This interaction between technology and capitalism leads us to conclude that present-stage capitalism will be unstable in the long-run, and so we must make modifications to our current economic system so that the development of new technology is much less profitable than it is currently. (This may involve heavy regulations, but it would be better if it involved a large-scale opposition by the people, which in turn may be spurned by a new, more beneficial and rewarding way of life.)

The Prisoner’s Dilemma

The prisoner’s dilemma is a two-person game (in the sense of game theory) where two people need to make one of two choices. In the realm of technology, it can be seen in the following principle: if neither person chooses to use a piece of technology, then both will be better off. But, if you know your opposition will not use the technology, you can use it to gain an advantage over them and thus get a huge reward. Unfortunately, your opposition knows this and so uses the technology as well, making both parties worse off.

This is true of AI. We would all be better off if no one used advanced AI. However, because some people are not using it yet (or as effectively as Mr. Joe Tech), then Mr. Joe Tech can use AI to gain a huge advantage over everyone else (but only in the short term). Realizing this, everyone else copies Mr. Joe Tech and uses AI as well, thereby making the entire world worse. Although everyone would be better off not using AI, it only takes one person to start the rat-race to the bottom of using AI.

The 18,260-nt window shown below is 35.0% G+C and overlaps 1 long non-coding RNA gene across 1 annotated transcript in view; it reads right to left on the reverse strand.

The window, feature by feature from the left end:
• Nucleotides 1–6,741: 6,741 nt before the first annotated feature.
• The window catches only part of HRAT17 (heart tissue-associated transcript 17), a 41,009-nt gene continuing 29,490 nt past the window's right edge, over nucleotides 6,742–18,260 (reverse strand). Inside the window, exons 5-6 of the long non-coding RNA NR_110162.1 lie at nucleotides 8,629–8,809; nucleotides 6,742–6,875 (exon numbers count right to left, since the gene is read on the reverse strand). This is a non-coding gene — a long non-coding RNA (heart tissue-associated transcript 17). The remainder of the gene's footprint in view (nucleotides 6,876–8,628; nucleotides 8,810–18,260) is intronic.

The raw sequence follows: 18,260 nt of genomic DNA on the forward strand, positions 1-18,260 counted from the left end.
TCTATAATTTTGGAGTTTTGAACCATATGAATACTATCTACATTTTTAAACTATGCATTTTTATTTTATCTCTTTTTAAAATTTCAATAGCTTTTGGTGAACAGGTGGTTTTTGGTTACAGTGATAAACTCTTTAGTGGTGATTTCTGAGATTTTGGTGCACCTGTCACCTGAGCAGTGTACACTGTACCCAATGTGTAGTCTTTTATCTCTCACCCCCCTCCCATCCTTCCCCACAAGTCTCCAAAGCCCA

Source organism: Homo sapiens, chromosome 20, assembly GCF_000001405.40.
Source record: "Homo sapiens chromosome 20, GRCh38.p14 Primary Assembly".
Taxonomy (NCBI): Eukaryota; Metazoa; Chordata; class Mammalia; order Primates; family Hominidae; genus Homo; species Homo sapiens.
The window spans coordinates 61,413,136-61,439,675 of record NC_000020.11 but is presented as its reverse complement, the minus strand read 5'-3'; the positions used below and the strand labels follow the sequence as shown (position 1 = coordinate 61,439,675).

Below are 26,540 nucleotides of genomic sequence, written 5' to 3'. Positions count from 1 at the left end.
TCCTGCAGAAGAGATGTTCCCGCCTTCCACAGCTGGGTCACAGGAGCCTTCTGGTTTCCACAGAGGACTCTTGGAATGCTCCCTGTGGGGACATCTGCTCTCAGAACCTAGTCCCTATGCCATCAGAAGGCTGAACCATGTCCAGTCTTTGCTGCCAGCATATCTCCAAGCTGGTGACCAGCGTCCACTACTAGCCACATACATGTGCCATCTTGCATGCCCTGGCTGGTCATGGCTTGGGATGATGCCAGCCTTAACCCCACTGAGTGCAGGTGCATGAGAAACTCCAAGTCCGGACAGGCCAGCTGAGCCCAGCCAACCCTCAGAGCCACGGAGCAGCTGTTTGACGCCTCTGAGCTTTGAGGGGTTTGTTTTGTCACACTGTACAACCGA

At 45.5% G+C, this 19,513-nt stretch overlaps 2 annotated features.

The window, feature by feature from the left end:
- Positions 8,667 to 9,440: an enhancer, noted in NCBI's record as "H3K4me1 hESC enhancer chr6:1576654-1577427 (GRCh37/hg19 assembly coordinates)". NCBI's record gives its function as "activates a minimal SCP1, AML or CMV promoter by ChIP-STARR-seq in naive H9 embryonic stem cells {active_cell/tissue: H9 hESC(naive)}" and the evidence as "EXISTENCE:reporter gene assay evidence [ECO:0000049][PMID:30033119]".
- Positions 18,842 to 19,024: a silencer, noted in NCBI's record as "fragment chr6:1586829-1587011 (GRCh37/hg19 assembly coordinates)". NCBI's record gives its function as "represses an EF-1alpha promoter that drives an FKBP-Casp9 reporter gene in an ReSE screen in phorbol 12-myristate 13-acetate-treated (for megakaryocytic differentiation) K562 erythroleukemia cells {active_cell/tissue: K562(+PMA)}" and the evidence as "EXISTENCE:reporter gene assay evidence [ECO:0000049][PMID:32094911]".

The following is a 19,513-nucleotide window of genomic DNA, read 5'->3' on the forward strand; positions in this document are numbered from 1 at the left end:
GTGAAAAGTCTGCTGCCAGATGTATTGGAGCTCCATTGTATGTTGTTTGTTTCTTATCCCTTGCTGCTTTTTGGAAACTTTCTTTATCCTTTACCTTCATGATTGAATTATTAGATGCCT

The prisoner’s dilemma is one of the most pervasive and worst facets of humanity, because we have the intellectual capability to understand the choices involved. If we did not have such analytical brains, it is possible that we would not drive ourselves into disaster by playing out the prisoner’s dilemma as “rational agents”.

From this rather grim observation, we conclude that the only way to avoid the prisoner’s dilemma is to find a creative way out of playing the “game” in the first place. This could again involve mass opposition to it, or even changing our way of thinking through spiritual development such as meditation.

The Rich Control Progress

Unfortunately, there is a certain kind of person that relishes intellectual stimulation and places it above all else. Typically, this is the person who is well-off in the world in terms of money, has intellectually engaging friends, and welcomes technological progress because they derive short-term value from it in terms of what new intellectual stimulation it brings.

Many university professors, programmers, doctors, dentists, and other well-off people are of this ilk, although not all of course. There are some individuals from every one of these disciplines that are ecologically aware and responsible, but it’s safe to say that most are not (and I have spent time with many such individuals).

The most unfortunate thing is that these people have the most power in society, and they are extremely attached to their way of life, which is primarily having enough disposable income to indulge themselves with the latest technological trends. They spend their working hours forwarding the technological society and their disposable income on making new technological developments profitable. The addictive nature of technology and of finding new and strange ways of intellectual stimulation makes sure that these people will drive society to the brink of disaster, and perhaps past it.